Either option would help bridge the gap from DVR to streaming. Legacy DVR customers would like to the TiVo device or app, plus either option would turn any TiVo DVR into a Tablo competitor.

    If their interface was good, people would continue using it even after the DVR portion goes away. As it is now, I will completely skip TiVo’s streaming efforts. There are just too many better alternatives.

  13. The gap in the market is the all-in-one DVR. I would to purchase a DVR which do both cable and OTA simultaneously. This would allow me to tailor my cable package to exclude OTA access, while continuing to justify the cable provider for premium content.
    All of the DVR seem to provide either an OTA+streaming or a cable+streaming.
    Seems OTA plus cable plus streaming wouldn’t be that difficult.

  14. I saw one poster mention Channels DVR – anyone use anything else? I’ve got a Tivo Bolt – and don’t generally stream alot – looking for mostly live tv (sports) and maybe schedule some TV shows to record.


  15. Curious if ReelGood is not seeing what TiVo is doing here when their app is light years ahead of Tivo on AndroidTV at least. And it just seems foolish for TiVo to ignore their successful interface on their DVRs even if that is a fading business. They should be able to create a recast/tablo type DVR to work with the Stream 4k device or this future TiVo television platform.

  16. John, Channels is probably the best DVR out there right now. A number of us have migrated, including tech luminaries such as Harry McCracken. It requires a little tech knowhow and upfront planning, but after that it’s smooth sailing and a superior experience. Several ways to implement, with content HDHomeRun hardware or TV Everywhere accounts or Locast or combination of all and powered by NAS, pi, computer, or NVIDIA SHIELD.

    Mark, Rovi leadership killed the TiVo Mavrik when they took over. That was their Tablo-esque competitor. It wasn’t ready for primetime, but it obviously can’t compete from the grave.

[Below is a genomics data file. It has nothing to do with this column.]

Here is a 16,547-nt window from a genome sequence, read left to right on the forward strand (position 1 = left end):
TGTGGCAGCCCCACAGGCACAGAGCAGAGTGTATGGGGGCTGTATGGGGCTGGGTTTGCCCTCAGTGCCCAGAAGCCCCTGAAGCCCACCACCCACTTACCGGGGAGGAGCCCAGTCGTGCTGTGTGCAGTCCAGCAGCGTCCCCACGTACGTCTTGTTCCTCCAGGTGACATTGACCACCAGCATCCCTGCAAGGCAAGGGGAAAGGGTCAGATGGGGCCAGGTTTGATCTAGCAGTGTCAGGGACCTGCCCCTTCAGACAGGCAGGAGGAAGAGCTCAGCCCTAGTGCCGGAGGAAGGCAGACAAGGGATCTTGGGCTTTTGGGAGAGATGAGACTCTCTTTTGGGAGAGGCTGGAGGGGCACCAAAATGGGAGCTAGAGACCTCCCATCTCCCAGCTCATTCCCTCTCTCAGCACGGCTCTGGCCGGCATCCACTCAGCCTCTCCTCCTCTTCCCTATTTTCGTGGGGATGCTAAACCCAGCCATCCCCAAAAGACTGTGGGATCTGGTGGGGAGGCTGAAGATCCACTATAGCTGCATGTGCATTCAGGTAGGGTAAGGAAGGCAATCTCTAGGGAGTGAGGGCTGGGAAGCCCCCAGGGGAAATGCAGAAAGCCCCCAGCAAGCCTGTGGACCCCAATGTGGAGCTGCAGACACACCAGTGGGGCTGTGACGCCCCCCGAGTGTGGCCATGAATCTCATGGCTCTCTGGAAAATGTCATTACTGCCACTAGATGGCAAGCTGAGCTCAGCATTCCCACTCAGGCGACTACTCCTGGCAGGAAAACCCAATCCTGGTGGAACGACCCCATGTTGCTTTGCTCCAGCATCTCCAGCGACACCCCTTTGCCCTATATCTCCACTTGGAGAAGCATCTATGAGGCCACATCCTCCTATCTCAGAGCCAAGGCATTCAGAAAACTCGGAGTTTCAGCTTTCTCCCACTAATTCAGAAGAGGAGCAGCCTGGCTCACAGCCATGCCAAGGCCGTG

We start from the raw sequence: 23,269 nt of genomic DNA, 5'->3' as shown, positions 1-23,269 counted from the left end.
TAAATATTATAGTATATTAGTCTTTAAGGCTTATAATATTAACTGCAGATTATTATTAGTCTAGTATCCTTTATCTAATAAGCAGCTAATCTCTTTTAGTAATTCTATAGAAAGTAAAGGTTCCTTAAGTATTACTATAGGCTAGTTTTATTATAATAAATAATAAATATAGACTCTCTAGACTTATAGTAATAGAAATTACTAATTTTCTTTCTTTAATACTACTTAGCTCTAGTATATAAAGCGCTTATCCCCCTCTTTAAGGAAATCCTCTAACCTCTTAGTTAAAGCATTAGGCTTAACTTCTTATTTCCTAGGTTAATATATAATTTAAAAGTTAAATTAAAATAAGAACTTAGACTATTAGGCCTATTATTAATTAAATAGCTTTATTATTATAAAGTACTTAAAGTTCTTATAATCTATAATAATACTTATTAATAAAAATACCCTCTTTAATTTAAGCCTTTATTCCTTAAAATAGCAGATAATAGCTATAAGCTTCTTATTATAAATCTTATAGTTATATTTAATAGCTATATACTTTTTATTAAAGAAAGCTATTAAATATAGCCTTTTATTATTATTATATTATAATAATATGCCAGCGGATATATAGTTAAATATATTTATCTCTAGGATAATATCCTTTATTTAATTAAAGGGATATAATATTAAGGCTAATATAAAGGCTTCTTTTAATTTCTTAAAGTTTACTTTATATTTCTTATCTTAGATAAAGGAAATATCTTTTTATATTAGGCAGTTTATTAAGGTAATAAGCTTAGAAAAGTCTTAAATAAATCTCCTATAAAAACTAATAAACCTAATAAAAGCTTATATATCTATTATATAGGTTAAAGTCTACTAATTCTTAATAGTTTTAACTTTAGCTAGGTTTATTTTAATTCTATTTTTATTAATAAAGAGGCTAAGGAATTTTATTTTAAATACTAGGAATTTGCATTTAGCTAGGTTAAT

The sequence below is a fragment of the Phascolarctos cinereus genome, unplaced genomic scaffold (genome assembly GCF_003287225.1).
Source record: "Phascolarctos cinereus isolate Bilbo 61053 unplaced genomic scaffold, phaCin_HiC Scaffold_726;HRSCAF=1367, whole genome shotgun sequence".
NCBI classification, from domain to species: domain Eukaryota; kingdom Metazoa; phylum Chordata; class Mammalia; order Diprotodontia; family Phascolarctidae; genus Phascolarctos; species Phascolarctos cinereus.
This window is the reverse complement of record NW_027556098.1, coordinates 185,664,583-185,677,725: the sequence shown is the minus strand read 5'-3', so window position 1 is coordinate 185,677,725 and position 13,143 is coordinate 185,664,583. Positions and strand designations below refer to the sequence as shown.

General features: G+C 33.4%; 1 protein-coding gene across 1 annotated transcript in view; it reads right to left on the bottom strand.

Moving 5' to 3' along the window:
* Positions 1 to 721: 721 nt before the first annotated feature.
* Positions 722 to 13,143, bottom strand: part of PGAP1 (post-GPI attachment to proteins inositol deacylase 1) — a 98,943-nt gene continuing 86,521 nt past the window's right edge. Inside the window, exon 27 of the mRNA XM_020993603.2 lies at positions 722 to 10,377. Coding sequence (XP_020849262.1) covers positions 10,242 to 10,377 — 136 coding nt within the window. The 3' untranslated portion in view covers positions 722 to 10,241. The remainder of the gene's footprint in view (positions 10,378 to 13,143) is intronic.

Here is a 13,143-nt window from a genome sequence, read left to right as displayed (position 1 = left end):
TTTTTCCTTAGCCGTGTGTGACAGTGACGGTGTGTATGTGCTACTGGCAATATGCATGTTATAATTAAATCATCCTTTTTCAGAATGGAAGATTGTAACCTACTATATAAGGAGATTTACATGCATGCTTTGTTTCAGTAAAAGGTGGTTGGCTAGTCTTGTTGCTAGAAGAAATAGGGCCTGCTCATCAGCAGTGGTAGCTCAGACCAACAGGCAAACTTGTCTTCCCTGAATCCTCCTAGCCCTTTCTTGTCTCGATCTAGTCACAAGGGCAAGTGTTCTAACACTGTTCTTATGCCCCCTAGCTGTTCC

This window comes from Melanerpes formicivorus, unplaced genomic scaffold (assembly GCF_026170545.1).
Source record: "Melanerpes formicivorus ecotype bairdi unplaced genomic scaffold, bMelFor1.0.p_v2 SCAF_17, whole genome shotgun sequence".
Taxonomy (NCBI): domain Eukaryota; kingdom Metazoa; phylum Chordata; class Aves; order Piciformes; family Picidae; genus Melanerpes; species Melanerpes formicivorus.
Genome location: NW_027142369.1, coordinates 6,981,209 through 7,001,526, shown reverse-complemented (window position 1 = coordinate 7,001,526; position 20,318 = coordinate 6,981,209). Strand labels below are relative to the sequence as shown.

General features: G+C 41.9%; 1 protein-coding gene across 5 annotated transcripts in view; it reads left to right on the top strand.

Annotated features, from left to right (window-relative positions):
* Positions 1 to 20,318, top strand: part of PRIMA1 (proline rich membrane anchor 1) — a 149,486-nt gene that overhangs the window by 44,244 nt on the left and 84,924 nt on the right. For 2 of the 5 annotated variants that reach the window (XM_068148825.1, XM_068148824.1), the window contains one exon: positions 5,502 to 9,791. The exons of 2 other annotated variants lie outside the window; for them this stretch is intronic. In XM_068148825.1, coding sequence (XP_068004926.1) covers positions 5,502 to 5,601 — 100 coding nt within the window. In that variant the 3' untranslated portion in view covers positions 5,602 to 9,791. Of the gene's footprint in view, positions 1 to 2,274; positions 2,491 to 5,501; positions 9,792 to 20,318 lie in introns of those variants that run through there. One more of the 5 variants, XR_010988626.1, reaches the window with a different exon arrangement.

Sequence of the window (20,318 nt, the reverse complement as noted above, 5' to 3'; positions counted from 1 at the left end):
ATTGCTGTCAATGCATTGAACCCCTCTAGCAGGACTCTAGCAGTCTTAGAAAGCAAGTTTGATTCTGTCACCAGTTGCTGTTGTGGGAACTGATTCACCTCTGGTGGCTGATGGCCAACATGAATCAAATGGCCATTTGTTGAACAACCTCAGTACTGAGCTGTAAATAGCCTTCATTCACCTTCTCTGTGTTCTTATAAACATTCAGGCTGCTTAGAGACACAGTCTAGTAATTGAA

Adam, well put.

  17. Tivo has screwed up since being acquired by rovi, how about making their hydra platform work properly and bringing back classic features such as transfering recordings directly between dvrs which can still be done with tivos running the classic platform, and how about coming up with an updated tivo desktop plus that allows transfers back to dvrs running hydra as well as the classic platform, and then get the glitches out of hydra, how about making their stream devices to allow an external hard drive to be hooked up to it of any size so you could also record with it, till then I would rather buy used tivos that I can roll back from hydra and build into what I want.

  18. I am a product mkg exec but in B2B space and DO NOT follow this space except occasionally as a (former) 20-year Tivo customer. So with those caveats…

    I want a show-centric experience. All Roku and even Tivo stream have given me is what my Vizio already had: a single interface from which I must launch an app with its own disparate collection of content and its own separate user experience.

    Choosing between Hulu vs Vudu vs Sling etc is confusing but, with today’s business models, necessary for consumers to get the shows they want. But the subsequent chaos of user experience is fixable.

    My gut (no data) is there is a potentially large and profitable segment of consumers who just want to see the shows they want in one place, organized by show titles, and/or movies vs tv, or genre… They do not want them siloed by by publisher. Surely they all want the interface to act the same for all shows, not learn the quirks of how to navigate episodes or fast forward or find new shows in the separate worlds of Netflix, Prime, Hulu, Vudu, Sling….

    Roku “my feed” and even Tivo Stream fall way short of the classic Tivo user experience in more ways than I care to list. If Tivo can get this right an app on any platform – their dongle, someone else’s box, any TV, they should find a big market. I don’t see how this is “competing with Google” as other user suggested, just an app on their platform.